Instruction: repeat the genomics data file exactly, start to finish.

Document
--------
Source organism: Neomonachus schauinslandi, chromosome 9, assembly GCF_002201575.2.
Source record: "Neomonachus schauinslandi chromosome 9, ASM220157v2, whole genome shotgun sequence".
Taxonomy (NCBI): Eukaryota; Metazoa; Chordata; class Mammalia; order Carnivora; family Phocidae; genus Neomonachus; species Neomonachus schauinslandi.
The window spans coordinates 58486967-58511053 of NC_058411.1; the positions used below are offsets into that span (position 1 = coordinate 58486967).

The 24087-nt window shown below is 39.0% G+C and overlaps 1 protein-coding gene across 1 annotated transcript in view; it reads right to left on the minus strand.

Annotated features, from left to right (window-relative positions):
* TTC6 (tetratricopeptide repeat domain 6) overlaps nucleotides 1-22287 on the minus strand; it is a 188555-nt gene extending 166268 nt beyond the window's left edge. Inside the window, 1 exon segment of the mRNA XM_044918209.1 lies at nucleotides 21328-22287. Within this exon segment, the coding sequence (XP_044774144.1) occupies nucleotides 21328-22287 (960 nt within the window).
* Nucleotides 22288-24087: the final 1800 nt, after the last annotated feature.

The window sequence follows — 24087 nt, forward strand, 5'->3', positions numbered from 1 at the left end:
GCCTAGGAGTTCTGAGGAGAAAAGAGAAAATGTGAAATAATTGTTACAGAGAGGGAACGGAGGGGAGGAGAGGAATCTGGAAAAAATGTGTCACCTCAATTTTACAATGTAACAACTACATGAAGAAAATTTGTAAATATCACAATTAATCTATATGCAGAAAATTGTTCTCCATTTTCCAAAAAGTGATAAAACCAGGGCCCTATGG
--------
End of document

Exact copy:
Source organism: Neomonachus schauinslandi, chromosome 9, assembly GCF_002201575.2.
Source record: "Neomonachus schauinslandi chromosome 9, ASM220157v2, whole genome shotgun sequence".
Taxonomy (NCBI): Eukaryota; Metazoa; Chordata; class Mammalia; order Carnivora; family Phocidae; genus Neomonachus; species Neomonachus schauinslandi.
The window spans coordinates 58486967-58511053 of NC_058411.1; the positions used below are offsets into that span (position 1 = coordinate 58486967).

The 24087-nt window shown below is 39.0% G+C and overlaps 1 protein-coding gene across 1 annotated transcript in view; it reads right to left on the minus strand.

Annotated features, from left to right (window-relative positions):
* TTC6 (tetratricopeptide repeat domain 6) overlaps nucleotides 1-22287 on the minus strand; it is a 188555-nt gene extending 166268 nt beyond the window's left edge. Inside the window, 1 exon segment of the mRNA XM_044918209.1 lies at nucleotides 21328-22287. Within this exon segment, the coding sequence (XP_044774144.1) occupies nucleotides 21328-22287 (960 nt within the window).
* Nucleotides 22288-24087: the final 1800 nt, after the last annotated feature.

The window sequence follows — 24087 nt, forward strand, 5'->3', positions numbered from 1 at the left end:
GCCTAGGAGTTCTGAGGAGAAAAGAGAAAATGTGAAATAATTGTTACAGAGAGGGAACGGAGGGGAGGAGAGGAATCTGGAAAAAATGTGTCACCTCAATTTTACAATGTAACAACTACATGAAGAAAATTTGTAAATATCACAATTAATCTATATGCAGAAAATTGTTCTCCATTTTCCAAAAAGTGATAAAACCAGGGCCCTATGG